It is true that the low-income neighborhoods of New York would be predisposed to physical activity because of their walkability, a phrase which here refers to intersecting factors such as land-use mix, and high population density). Yet, these opportunities for physical activity are not utilized because they are complicated by further economic disparities such as high crime rates, and lack of aesthetic appeal. It is difficult to decide if the the authors' conclusion would best be described as oblivious or hackneyed: that in order for low-income residents to utilize the walkability their neighborhoods , the architecture must be made more aesthetically pleasing, and crime must be reduced. Upon a cursory reading of this article, the authors' methods may seem straightforward and logical. When looked at on a more macro scale, however, reading the article becomes uncomfortable. That lack of physical activity despite walkability was the central issue seemed simple enough. Yet, the factors leading to lack of physical activity were not plugged into the greater socio-economic contect. To phrasing of the article makes the lack of physical activity in low-income neighborhoods of New York appears to prioritize physical activity, or lack-there-of, over the factors which caused it. Crime rates in low-income neighborhoods are often high, in part due to racial-biases embedded in law enforcement. I have often found that the aesthetics of high-income neighborhoods are often high quality due to scenarios such as: a corrupt city council members take donations from wealthy residents, and therefore delegate more of the city's funds to fixing the roads of wealthy streets, or creating historical markers.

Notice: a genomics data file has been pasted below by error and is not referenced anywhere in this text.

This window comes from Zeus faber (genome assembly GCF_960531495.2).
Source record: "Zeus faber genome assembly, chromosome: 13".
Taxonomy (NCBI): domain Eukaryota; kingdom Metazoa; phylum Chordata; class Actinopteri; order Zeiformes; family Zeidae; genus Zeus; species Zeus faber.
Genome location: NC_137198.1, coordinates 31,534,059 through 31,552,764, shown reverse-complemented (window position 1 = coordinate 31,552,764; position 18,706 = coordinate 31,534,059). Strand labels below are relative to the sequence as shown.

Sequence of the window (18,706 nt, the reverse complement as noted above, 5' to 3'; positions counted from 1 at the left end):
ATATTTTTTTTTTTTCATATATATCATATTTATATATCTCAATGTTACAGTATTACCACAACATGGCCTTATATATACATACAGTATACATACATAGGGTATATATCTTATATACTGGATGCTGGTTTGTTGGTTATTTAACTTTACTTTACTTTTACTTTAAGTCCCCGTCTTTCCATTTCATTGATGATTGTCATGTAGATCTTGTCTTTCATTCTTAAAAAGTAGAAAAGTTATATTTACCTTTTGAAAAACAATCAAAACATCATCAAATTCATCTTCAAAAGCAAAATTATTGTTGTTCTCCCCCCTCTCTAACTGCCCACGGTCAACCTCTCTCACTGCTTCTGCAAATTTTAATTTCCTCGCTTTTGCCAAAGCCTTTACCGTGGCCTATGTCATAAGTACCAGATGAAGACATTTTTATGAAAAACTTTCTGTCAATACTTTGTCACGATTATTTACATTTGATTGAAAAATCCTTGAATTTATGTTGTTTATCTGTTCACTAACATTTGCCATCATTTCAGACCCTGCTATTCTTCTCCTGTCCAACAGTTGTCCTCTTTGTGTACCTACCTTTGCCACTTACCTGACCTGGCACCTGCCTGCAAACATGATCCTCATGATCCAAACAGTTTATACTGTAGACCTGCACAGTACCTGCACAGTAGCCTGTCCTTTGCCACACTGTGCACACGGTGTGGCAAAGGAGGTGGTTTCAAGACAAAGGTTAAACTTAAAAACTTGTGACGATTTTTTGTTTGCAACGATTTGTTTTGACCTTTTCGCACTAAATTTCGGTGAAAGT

In summation, the authors' attempt at mapping out a way to benefit impoverished New Yorkers was not successful. I do not know that such an attempt could be successful without treating racism and classicism with proportionate gravity.

Neckerman, K. M., Lovasi, G. S., Davies, S., Purciel, M., Quinn, J., Feder, E., ... & Rundle, A. (2009). Disparities in urban neighborhood conditions: evidence from GIS measures and field observation in New York City. Journal of Public Health Policy30(1), S264-S285.